SEDONA, Ariz. - Kia Motors America Inc. is extending its product line into the minivan segment using familiar selling points: a low price and a long warranty.
The minivan is the 2002 Sedona, which is on sale. When a marketing push begins next month, the Korean automaker will tout the Sedona as the largest and most powerful minivan in the United States that sells for less than $20,000.
It will start at $19,590, including a $595 destination charge. The Sedona also will carry Kia's standard 10-year, 100,000-mile limited powertrain warranty and five-year, 60,000-mile basic warranty.
When compared with import nameplates, the Sedona stands out as a price leader. The Toyota Sienna, for example, begins at $24,385; the Nissan Quest starts at $22, 979; and the Mazda MPV begins at $21,155.
The Sedona is based on the redesigned Kia Carnival, which has been sold in Korea for six months. The Sedona is conservatively styled. Except for the bulbous fascia, it could easily be mistaken for a Dodge Caravan.
Its 3.5-liter V-6 engine is built by Kia's parent, Hyundai Motor Co. in Korea. The same engine will be used in a sport-utility that Kia plans to sell for the 2003 model year.
The minivan's transmission was developed by adding a fifth gear to the four-speed automatic shared by the Kia Optima and Hyundai Sonata.
Korean mantra: More for less
Kia isn't counting on a low sticker price alone.
It will pitch a base model with a host of features that are optional on many of its competitors. A bare-bones Sedona comes with tilt steering wheel, cruise control, power driver seat, dual sliding doors, a full-sized spare tire, power locks and power windows.
The higher-trim level, the EX, has chrome accents, outside mirror defoggers, aluminum wheels, wood-grain instrument panel trim, a leather-wrapped steering wheel, a roof rack and second-row bucket seats. Pricing for the EX starts at $21,590 with the destination charge.
Randy Marsted, Kia's director of product planning, said the company wanted to offer a base-model van with enough equipment to satisfy most people.
'There's a lot of vans out there and a lot of options, and it's very confusing,' he said at the Sedona's press preview in Sedona, Ariz. 'When you add the price of all those options, the van you were looking at for $24,000 is now $27,000 or $28,000.'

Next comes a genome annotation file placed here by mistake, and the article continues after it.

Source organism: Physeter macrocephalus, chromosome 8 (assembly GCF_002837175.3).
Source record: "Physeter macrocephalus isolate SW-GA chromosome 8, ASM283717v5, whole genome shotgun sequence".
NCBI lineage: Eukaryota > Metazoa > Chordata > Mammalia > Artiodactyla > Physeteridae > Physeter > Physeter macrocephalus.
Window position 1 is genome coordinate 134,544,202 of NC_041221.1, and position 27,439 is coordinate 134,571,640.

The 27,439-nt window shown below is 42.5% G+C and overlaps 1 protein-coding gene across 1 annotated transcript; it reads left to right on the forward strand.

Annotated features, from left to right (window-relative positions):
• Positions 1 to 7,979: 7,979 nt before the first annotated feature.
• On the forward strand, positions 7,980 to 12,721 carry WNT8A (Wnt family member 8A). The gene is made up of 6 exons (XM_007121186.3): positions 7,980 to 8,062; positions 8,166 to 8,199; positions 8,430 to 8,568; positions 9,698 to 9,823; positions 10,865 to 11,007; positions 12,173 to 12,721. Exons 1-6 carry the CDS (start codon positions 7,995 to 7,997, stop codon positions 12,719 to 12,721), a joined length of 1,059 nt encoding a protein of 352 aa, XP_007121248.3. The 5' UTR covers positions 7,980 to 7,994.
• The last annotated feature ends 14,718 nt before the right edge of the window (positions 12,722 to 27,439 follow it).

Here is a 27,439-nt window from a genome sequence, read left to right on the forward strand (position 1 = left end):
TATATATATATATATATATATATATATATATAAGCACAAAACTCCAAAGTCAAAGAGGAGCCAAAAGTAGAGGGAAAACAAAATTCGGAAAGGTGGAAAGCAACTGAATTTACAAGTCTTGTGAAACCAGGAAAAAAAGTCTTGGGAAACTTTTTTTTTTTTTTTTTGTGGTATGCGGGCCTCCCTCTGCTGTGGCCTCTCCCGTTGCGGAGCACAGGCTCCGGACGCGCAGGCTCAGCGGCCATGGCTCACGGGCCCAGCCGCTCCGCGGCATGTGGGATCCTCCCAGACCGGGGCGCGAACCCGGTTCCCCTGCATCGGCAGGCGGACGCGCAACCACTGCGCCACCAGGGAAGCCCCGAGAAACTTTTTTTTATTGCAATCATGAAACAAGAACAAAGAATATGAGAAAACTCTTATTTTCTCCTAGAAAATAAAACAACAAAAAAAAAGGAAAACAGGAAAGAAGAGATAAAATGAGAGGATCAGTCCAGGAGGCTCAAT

Sedona options include four-wheel antilock brakes for $595 and a rear spoiler for $170. Buyers of the EX model also can purchase a sunroof for $575, leather seats for $850 and an integrated Homelink system for $125. Homelink, built by Johnson Controls Inc., allows drivers to control home features, such as garage doors and porch lights, from buttons on the vehicle's console.
The Sedona is Kia's second light truck. It joins four cars and the Sportage sport-utility.
'Kia is continuing with the process of the Korean brands providing an extreme amount of features for far below the price of competitors,' said industry analyst Wes Brown of Nextrend, a research firm in Thousand Oaks, Calif. 'The features in the Sedona make it really aggressive for that price point.'
Kia says it will aim the Sedona primarily at married female buyers with children, with an annual income of $60,000-plus.
Kia hopes to sell 20,000 to 24,000 Sedonas in its first model year. Kia spokesman Geno Effler said it expects half of those models to be the base model, the LX.
Raising the image
Though quality of Kia products has greatly improved in the past couple of years, as have its sales, public perception of Korean quality has yet to catch up with the improvements, said Brown. Kia continues to be listed below industry average in the J.D. Power and Associates Initial Quality survey.
But Brown said the latest vehicles introduced into popular segments by Hyundai Motor America and Kia will help boost Korean brand image.'It's vehicles like the Santa Fe, and now the Sedona, that will pull consumers away from that perception of the Korean brands,' he said.
Brown also said the features offered, in the Sedona's case, may be enough to overcome trepidation buyers may have about Kia's quality.
Said Brown: 'The average minivan buyer is acutely going to be looking at what you're going to get for your money.'